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June 19, 2012, 10:08 a.m.
Waveform mines social media for real-time analytics for news

The Knight News Challenge winner uses Twitter and Facebook to help newsrooms track their own — and competitors’ — stories.

What drives an online journalist crazy? Not knowing why a story failed to get good traffic. What’s worse? Wondering why a similar story from a competitor seemed to set the Internet on fire. It’s a common scenario in a competitive media world where attention, as measured through pageviews and social mentions, can be a barometer of success. The standard analytics most companies use only measure their own traffic. wants to broaden that by providing journalists with a real-time social engagement tracker that can compare you and your peers.

A winner in the 2012 Knight News Challenge, will use data from Facebook and Twitter to help newsrooms track the life of stories, find trends, and shape coverage decisions. The project was created by Mohamed Nanabhay, former head of online for Al Jazeera English, and Haroon Meer, the founder of Thinkst. is receiving Knight’s money as a venture capital investment of undisclosed size rather than as a grant; the company plans to use the funding to build out the tool and prepare it for use in newsrooms.

Nanabhay said the idea for began in January 2011 as the Arab Spring was in its early stages. Al Jazeera English had just published extensive reporting on leaked documents covering a decade of negotiations between Israel and Palestine. The Palestine Papers was a tentpole investigation; they played it big, with a large presence on the website and on the air.

“On the 25th of January, we were investing all these resources into putting out this story — we thought it would be the biggest story of the year for us,” Nanabhay said. “But I noticed in real time, because of Chartbeat, the audience was attracted to the Egypt story.” As a result, Nanabhay reconfigured the Al Jazeera English homepage by promoting stories on Egypt. As Al Jazeera English covered the rest of the Arab Spring, a similar pattern of homepage adjustments played out.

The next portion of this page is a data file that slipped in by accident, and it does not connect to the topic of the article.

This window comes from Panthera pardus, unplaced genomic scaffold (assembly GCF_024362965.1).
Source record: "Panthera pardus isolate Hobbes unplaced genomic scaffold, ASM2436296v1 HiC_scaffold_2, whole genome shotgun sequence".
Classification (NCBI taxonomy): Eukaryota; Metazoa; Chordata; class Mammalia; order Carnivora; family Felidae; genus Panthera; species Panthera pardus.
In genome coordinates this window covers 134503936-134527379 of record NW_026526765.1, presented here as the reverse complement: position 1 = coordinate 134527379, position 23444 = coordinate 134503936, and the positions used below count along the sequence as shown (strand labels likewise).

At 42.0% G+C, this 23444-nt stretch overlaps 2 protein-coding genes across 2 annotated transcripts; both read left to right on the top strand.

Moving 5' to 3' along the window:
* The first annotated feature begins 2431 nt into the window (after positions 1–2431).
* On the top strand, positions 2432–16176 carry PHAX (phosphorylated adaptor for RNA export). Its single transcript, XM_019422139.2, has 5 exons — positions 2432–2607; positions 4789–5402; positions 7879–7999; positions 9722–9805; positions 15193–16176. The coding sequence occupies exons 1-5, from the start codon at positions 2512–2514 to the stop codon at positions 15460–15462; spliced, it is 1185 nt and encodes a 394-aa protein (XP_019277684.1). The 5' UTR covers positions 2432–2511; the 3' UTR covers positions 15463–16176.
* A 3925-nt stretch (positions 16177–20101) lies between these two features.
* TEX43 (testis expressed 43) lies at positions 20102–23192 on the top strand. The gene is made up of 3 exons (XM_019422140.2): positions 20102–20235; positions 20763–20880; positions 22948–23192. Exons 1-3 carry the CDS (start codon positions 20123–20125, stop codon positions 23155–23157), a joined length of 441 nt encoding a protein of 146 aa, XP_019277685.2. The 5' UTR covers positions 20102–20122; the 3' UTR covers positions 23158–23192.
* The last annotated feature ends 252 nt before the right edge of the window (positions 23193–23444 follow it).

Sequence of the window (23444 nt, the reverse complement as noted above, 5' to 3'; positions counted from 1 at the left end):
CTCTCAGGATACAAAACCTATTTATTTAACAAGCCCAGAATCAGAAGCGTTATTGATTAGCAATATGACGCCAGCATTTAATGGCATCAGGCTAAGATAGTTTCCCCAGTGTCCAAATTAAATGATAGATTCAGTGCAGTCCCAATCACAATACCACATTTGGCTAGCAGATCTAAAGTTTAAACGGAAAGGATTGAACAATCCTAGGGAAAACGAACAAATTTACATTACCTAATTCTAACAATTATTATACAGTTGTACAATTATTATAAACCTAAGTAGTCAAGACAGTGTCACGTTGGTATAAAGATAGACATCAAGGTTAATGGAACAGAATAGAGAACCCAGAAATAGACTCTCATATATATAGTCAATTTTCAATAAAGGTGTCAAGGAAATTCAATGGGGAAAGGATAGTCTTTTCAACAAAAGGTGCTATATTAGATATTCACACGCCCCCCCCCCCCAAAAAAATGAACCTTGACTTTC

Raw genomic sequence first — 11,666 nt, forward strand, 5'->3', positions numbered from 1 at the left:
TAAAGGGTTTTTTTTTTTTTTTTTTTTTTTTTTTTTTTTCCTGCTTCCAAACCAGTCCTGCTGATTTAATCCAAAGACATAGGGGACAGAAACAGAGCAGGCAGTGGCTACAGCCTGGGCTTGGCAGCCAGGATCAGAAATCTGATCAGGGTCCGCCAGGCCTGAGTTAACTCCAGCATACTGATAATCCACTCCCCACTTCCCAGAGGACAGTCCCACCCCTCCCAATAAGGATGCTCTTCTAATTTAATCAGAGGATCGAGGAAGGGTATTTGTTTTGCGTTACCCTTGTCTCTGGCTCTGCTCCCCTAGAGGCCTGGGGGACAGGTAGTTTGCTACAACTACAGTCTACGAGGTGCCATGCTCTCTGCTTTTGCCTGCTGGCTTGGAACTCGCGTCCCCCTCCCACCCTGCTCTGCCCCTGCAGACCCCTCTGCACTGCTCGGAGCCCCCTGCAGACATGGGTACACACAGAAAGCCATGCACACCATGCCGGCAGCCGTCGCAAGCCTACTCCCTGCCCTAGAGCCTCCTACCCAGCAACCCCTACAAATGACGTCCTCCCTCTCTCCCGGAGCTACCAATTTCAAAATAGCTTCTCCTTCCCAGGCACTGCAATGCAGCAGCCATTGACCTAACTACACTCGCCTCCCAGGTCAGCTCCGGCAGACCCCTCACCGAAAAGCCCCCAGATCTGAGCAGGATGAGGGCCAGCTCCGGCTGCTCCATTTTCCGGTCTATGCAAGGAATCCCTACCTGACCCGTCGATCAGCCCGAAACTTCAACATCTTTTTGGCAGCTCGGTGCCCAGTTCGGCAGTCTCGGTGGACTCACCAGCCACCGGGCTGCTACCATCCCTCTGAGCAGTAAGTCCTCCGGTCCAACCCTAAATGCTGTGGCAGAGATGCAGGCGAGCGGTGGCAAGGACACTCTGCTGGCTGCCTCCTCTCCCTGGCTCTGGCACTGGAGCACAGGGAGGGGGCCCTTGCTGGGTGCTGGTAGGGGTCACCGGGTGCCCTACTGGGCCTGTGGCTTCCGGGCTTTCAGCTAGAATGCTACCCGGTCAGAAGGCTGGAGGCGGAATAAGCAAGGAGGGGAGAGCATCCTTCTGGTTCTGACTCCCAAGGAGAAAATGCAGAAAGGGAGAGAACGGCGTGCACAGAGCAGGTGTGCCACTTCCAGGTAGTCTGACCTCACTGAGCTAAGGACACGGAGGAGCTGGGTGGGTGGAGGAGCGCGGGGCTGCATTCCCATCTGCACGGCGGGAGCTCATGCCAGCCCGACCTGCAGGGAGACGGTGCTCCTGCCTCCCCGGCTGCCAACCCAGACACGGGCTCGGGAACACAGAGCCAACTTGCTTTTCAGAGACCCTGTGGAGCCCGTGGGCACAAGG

“Ultimately, what we really want to do is bring social clarity into newsrooms”

What does is build a formal process to treat social media as an indicator of audience interest. The system can monitor and graph stories for a news site and several of its competitors — be they geographic or thematic — over a period time that can range from minutes to hours and weeks. Stories are given a score that factors in tweets and Facebook likes, comments, and shares. Since leverages data from pre-existing social platforms, it fit well with the networks theme that was emphasized in this round of the News Challenge.

“Ultimately, what we really want to do is bring social clarity into newsrooms and give journalists clarity,” he said. “You’ve got all these disparate social networks, all this activity going on. But I think a lot of analytics tools out there are not easy for journalists to use.”

The use of analytics has changed both the business and editorial side of journalism. Things like unique visitors, time-on-site and clickthru rates are factors when deciding the architecture of a news site. is entering a space where tools like Chartbeat and Omniture are already part of a newsroom. The thing that might set apart is the ability to track competitors numbers against your own. When Al Jazeera English is onto the same story as the BBC, the Guardian, and CNN, editors at AJE would be able to track their competitors to see when they published and how their stories spread over time. would also allow media companies to see which topics and people are trending. While social mentions may not be the perfect weapon for journalism counterintelligence, it could provide newsrooms with information to better position their work to reach more eyeballs.

Mohamed NanabheyAs Nanabhay sees it, can supply additional information to influence editorial decisions — and at a finer grain than simply following Google search trends. It would also provide a method to explain why older stories unexpectedly find new life. “We’re in a time when newsroom budgets are stretched — most newsrooms I know are under-resourced,” he said. “Just knowing where the audience is going can help those editors use their resources better.”

Of course, editors have to be willing to use analytics in making decisions, and that can be a tricky question for some news outlets. Nanabhay said he understands the fear of giving the audience power over story planning, the fear of chasing pageviews, where Justin Bieber gets more prominence than Syria, he said. Analytics, and in particular, are not meant to replace editors, but instead to help them understand their audience and the ways news moves online. The editor’s prerogative remains intact, it’s just aided by more information, Nanabhay said. “We just want to close that loop between the audience and journalists,” Nanabhay said.

Image by Altemark used under a Creative Commons license.

POSTED     June 19, 2012, 10:08 a.m.
PART OF A SERIES     Knight News Challenge 2012
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